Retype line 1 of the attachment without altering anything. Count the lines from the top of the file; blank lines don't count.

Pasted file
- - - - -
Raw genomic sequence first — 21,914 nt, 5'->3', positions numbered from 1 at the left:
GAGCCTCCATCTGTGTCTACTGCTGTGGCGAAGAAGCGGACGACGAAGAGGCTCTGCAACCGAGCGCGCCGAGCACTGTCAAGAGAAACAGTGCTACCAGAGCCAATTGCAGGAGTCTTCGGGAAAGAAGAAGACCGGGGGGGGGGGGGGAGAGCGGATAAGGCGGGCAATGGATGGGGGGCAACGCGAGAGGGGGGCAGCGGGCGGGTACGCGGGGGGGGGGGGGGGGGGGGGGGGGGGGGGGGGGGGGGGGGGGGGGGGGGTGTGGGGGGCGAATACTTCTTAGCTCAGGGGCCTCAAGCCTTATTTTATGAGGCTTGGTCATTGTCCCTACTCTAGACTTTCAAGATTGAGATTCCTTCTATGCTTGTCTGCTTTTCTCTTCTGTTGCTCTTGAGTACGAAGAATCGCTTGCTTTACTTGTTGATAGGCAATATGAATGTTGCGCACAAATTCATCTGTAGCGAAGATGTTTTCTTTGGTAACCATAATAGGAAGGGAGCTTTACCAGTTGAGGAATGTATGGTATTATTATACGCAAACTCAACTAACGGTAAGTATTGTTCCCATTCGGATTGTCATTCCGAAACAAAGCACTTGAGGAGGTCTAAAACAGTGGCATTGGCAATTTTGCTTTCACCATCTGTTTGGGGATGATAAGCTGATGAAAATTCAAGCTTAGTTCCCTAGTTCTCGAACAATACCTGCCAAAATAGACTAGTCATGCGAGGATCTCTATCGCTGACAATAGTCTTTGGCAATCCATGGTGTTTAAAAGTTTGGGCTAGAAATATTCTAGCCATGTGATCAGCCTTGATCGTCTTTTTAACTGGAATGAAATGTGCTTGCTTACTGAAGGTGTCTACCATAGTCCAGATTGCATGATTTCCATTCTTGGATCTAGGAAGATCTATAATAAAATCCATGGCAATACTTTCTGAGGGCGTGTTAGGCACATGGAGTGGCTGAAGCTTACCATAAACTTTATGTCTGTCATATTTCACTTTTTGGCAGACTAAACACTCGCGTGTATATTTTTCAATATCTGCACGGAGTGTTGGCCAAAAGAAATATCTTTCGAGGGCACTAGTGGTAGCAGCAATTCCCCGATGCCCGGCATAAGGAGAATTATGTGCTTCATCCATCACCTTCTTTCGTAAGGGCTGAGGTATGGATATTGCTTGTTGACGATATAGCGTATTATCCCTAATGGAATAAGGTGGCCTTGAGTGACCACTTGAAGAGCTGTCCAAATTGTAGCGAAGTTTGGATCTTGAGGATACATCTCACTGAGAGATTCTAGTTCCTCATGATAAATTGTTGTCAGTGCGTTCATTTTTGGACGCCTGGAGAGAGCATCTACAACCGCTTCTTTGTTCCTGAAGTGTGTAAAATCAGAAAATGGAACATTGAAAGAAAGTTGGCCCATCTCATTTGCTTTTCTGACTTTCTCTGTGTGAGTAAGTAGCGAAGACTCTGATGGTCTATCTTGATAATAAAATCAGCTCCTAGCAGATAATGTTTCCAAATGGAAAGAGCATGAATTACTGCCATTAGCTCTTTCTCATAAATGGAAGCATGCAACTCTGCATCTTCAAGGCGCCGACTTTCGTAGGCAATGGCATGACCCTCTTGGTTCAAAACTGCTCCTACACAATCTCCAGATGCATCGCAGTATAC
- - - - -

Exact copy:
Raw genomic sequence first — 21,914 nt, 5'->3', positions numbered from 1 at the left: